Supporting Security for HumanitarianAction. A review of critical issues for the humanitarian community

Stoddard A. and Harmer, A.
Publication language
Date published
01 Mar 2010
Research, reports and studies
The impact of insecurity on humanitarian operations, marked by rising casualty rates of aid workers 
in the highest risk environments, has increasingly drawn the attention of international policy makers. 
As a result, some donor governments have started to examine practical questions of how they and 
their partners can work collectively to support good practice and enhance operational security for 
humanitarian action. The Montreux Humanitarian Retreat section on the theme of ‘Safety and 
Security in Humanitarian Action’ represents a first step and potentially significant opportunity in this 
regard. This review was designed to support and inform that discussion, based on terms of 
reference elaborated by the Montreux conveners’ group.
The review’s terms of reference called for an examination of the availability, adequacy, and 
distribution of funding for security in humanitarian settings, and of support for collective security 
management platforms and individual agency security management. To do so, the authors 
synthesized findings from the most recent literature and thinking in the sector; drawing on their over 
five years of focused research and consultations in the field of humanitarian operational security. 
That research has comprised over 600 interviews and repeated consultations with humanitarian 
professionals and security experts in the UN, Red Cross movement, and NGO community, as well 
as donor governments and the private sector. The synthesis was augmented by 17 additional key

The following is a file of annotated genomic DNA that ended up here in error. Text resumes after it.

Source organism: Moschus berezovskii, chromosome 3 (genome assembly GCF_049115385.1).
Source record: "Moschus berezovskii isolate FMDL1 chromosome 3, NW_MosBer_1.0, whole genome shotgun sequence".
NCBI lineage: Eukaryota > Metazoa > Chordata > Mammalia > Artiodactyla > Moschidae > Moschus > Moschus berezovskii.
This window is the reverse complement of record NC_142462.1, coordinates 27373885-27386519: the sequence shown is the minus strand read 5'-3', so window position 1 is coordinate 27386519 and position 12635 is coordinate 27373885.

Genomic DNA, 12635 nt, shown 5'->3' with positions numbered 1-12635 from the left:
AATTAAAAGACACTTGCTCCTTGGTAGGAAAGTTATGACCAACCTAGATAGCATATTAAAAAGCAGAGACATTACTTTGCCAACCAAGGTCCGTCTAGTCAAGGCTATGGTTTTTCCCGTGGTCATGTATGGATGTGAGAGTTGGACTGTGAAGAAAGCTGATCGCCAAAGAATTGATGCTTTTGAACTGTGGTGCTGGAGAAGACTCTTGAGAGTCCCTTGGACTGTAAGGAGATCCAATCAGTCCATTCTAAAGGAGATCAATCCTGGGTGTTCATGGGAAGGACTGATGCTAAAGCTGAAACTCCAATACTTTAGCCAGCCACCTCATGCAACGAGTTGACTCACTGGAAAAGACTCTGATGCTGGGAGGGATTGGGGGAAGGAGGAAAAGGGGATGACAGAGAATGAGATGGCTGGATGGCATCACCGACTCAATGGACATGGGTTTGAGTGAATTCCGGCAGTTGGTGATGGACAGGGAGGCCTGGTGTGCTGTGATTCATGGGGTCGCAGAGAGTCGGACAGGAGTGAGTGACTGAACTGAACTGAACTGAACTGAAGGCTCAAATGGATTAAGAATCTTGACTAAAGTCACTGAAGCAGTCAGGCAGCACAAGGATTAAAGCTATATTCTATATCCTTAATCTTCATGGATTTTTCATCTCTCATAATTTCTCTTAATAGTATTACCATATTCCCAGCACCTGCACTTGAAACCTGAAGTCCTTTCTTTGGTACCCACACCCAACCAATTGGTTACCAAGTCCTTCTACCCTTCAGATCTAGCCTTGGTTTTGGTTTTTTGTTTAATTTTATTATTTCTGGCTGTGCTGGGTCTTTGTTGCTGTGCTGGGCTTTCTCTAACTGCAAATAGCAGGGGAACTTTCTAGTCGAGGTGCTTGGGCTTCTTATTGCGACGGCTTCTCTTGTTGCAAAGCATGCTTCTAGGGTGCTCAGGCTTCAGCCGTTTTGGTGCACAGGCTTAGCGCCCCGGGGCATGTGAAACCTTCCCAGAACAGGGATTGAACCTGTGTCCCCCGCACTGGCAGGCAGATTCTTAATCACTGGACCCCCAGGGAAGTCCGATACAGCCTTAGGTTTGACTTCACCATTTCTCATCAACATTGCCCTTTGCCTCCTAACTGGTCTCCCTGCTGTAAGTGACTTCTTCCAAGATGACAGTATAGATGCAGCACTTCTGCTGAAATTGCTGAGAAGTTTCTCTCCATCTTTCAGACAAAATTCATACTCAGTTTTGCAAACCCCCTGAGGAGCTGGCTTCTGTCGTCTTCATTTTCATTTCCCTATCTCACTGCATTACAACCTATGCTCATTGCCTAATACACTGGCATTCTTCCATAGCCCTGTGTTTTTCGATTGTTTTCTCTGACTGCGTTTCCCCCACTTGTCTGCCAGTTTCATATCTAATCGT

informant interviews conducted specifically for this review, and a funding flow analysis using current 
financial data from OCHA’s Financial Tracking Service and selected donor and agency 
budgets/spending statements. 
The review begins with brief background information on statistical trends in aid worker insecurity, 
highlighting that the majority of attacks on aid operations are occurring in a small number of active 
conflict settings, and that this violence has become increasingly politically oriented. This is followed 
by a summary of findings on how aid agencies are responding to the challenges of working in these 
extreme environments, and the resulting constraints on humanitarian access. The review then 
presents an analysis of funding for security and its operational implications for aid programming in 
insecure areas. Finally, the review examines the current state of interagency security coordination at 
the field and headquarters levels. Principal conclusions of this review are that:
  • The operational responses of aid agencies to insecurity entail difficult tradeoffs, and all of them -short of pulling out completely - require significantly greater security expenditure to effectively manage and mitigate the risks. This includes ‘soft’ security approaches such as pursuing active acceptance strategies. 
  • Context drives security costs, and there is little consistency in security budgeting policies and practices from one field office to another. 
  • The majority of security funding is embedded in field office and programme-specific budgets (making it near impossible to get to an accurate global estimate of what is actually spent). The CAP mechanism has been an ineffective channel for mobilising security resources. The difficulties with the CAP, and the preference of agencies to ‘hide’ security costs within programme budgets, are due in part to host government sensitivities on the issue.
  • Dependence on project-based security funding has implications for settings where there is no international NGO ground presence (e.g. Somalia), since the UN-supported humanitarian platforms have security requirements that are both costly (compared to NGOs) and more reliant on common services and infrastructural requirements requested through the CAP. The low coverage of the CAP security requests will therefore severely hamper aid operations in such a case.
  • Many factors could help fill current gaps in interagency security coordination and individual agency security management, chief among them better dialogue with donor governments that are actively engaged with the issue, and more coordination among the donors themselves.